• 12. John McEnroeMartina Navratilova "In the meantime she played soccer with boys and ice hockey in the winter and went to school like everybody else,‖ (A Straight- up Cool Martina, 24 Feb, 1975). 1. Treated men and women as if they are different creatures 2. Reported her eating habits and her weight and lots of descriptions on her looks 3. Focused on Martina‘s emotions on the court 4. Scores of her recent games were reported, but lacked analysis of her play ―Some of the weight is gone now, but she remains a sturdy 5‘7". Her shoulders are broad and her arms and thighs look powerful. She has short light-brown hair, as fine as a child's, and her face is dominated by high, wide cheekbones and forthright hazel eyes,‖ (A Straight-up Cool Martina, 24 Feb, 1975). 1. Talked about his success before his professional career in tennis 2. Only mentioned his outlooks slightly 3. Occasionally brings up his thoughts toward his opponents 4. In-depth report and analysis appear more frequently ―So far, Junior's absolutely horrid on-court nature has managed to obscure his wonderful talent. A soccer and basketball player in high school, McEnroe picked up tennis very quickly. Early on he was a natural, and his game mirrors that of his teacher, Palafox—all spins and angles and changes of pace,‖ (Winning Is No Laughing Matter, 11 Dec. 1978). ―A rarity in today's double-fisted tennis world, McEnroe hits one- handed from both sides with the racket head held extremely low. The preparation for each stroke is so casual that often the racket appears to be falling from his hand as he drills winner after winner. McEnroe has such a gift for touch, such a delicate feel, that the ball is seldom out of control. Because of his active, quick wrists, he also gets away with many late hits, the racket suddenly flashing out from his shoulder socket as if no arm were needed as middleman,‖ (Winning Is No Laughing Matter, 11 Dec. 1978). "So, no, I'm not surprised at all. I don't want to be surprised. And I don't want to be satisfied. I mean, it's great to be 19, ranked No. 5 in the world and playing Davis Cup. But this isn't luck. I've worked for this. Let's put it this way. I deserve this,‖ (Winning Is No Laughing Matter, 11 Dec. 1978). ―She did a lot of howling and arm waving, after which she slammed her racket to the ground and lost the last 10 points of the match as the tears flowed. ‗I'm just not ready psychologically,‘ Navratilova said,‖ (A Big Home Victory At Last, 15 Sept., 1975). ―Navratilova is probably the strongest woman in tennis, stronger even than Court, and she moves deftly, always following her left-handed serves and ground strokes to the net and looking to sock away volleys. Her forehand is lethal, so opponents tend to hit to her backhand, which is erratic. When she is getting her first serve in, it is difficult for her foe not to hit a high return that Navratilova swats with gusto,‖ (Love Conquers All, 14 April, 1975).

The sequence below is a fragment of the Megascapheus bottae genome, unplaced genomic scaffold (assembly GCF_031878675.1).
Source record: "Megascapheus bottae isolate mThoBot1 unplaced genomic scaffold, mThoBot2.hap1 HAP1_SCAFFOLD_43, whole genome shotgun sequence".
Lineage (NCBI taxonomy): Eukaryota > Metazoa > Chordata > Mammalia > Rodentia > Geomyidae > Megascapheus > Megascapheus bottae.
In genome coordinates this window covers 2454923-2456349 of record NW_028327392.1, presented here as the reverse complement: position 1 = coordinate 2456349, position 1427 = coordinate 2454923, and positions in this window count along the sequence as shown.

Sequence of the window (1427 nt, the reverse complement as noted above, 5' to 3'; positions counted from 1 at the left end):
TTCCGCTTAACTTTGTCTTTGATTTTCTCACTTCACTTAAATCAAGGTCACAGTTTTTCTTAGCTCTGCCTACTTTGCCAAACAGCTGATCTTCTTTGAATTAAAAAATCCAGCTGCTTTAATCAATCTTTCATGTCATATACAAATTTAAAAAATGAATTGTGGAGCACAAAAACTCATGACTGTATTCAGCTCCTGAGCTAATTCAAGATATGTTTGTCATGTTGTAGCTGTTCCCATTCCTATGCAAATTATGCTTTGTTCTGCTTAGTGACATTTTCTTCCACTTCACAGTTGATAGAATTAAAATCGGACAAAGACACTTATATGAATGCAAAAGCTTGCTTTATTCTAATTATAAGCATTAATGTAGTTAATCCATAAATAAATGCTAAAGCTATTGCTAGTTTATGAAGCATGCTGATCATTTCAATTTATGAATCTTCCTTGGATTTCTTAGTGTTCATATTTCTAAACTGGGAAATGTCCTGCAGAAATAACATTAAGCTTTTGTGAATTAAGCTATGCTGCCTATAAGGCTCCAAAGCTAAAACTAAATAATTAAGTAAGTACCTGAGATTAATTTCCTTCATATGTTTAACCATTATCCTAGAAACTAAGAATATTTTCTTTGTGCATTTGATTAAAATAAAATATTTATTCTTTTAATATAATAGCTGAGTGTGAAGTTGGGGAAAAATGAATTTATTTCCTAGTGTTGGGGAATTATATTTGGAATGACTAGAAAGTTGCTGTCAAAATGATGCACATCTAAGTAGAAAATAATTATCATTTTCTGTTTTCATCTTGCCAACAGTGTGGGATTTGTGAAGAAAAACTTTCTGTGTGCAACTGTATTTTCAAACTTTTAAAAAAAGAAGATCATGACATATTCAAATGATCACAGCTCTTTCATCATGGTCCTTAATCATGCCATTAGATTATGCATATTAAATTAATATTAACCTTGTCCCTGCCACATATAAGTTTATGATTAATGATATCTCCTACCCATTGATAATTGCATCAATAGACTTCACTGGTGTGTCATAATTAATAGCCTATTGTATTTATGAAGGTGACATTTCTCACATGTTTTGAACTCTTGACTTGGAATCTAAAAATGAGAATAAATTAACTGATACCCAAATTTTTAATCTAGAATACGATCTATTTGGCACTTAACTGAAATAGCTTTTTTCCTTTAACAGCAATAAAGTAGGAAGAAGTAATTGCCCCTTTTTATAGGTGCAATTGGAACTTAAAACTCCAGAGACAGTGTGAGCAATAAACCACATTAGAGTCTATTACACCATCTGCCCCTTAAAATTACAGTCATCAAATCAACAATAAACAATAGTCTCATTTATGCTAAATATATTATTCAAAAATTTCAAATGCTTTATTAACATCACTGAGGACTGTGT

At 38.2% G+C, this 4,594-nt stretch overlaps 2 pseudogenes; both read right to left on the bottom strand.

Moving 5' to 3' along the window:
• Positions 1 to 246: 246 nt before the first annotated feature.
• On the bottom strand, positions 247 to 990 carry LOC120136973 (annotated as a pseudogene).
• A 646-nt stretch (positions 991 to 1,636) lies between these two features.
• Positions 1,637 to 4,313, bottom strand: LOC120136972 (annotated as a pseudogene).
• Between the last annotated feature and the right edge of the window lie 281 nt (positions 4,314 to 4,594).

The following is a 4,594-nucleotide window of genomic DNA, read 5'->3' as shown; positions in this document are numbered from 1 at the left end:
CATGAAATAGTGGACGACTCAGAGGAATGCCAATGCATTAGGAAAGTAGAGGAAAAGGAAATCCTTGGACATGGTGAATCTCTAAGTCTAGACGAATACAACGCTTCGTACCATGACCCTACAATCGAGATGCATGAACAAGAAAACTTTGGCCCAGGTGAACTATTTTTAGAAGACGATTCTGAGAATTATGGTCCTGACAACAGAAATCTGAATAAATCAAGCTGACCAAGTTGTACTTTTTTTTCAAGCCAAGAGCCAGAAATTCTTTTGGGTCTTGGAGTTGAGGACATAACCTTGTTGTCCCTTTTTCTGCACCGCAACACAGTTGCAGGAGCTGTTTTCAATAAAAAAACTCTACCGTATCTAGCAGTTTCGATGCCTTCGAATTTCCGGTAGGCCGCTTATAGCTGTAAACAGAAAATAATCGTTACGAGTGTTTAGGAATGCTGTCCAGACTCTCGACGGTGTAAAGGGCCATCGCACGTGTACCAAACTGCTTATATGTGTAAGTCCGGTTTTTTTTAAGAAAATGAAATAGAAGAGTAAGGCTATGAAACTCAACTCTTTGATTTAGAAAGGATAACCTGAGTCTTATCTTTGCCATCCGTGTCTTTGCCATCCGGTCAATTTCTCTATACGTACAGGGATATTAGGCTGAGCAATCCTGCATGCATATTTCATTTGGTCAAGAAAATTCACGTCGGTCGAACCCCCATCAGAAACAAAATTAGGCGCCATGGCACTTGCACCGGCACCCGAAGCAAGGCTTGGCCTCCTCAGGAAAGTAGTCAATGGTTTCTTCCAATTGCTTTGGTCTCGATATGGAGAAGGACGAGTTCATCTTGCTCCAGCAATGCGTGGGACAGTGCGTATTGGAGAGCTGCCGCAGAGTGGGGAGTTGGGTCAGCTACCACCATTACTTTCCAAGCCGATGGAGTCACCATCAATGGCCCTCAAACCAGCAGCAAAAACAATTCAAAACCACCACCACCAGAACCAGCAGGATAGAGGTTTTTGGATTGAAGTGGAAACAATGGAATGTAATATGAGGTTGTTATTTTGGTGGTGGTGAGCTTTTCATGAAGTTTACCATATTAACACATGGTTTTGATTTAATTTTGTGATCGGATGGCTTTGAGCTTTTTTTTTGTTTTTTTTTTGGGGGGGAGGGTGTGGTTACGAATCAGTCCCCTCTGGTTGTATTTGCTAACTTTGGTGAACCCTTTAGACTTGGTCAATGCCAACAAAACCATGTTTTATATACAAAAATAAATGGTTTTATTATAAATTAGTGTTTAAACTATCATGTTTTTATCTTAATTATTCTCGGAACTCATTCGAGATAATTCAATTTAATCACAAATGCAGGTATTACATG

• 13. Suzanne Lenglen, 1922 Mrs. George Wightman, 1924 Carolyn Babcock and Joan Ridley, 1932 Martha Barnett, 1939 Gussie Moran, 1950 Martina Navratilova, 1970 & 1978 Chris Evert, 1976 Tracy Austin, 1981
    • 14. Serena Williams and Roger Federer in the Media
    • 15. FEDERER CAREER FACTS • Seventeen Grand Slam Singles titles. • No double titles. • Currently ranked the fourth-best men‘s player in the world.
    • 16. WILLIAMS CAREER FACTS • Seventeen Grand Slam Singles titles. • Thirteen Grand Slam Doubles titles. • Currently ranked best female player in the world.
    • 17. OVERALL COMPARISON • Williams‘ career longer, arguably more successful • Federer‘s career shorter, though more dominant while at pinnacle • Both given fair praise in media for success • Williams‘ body, personality also receives more attention than Federer • Federer rivalry with Rafael Nadal highly covered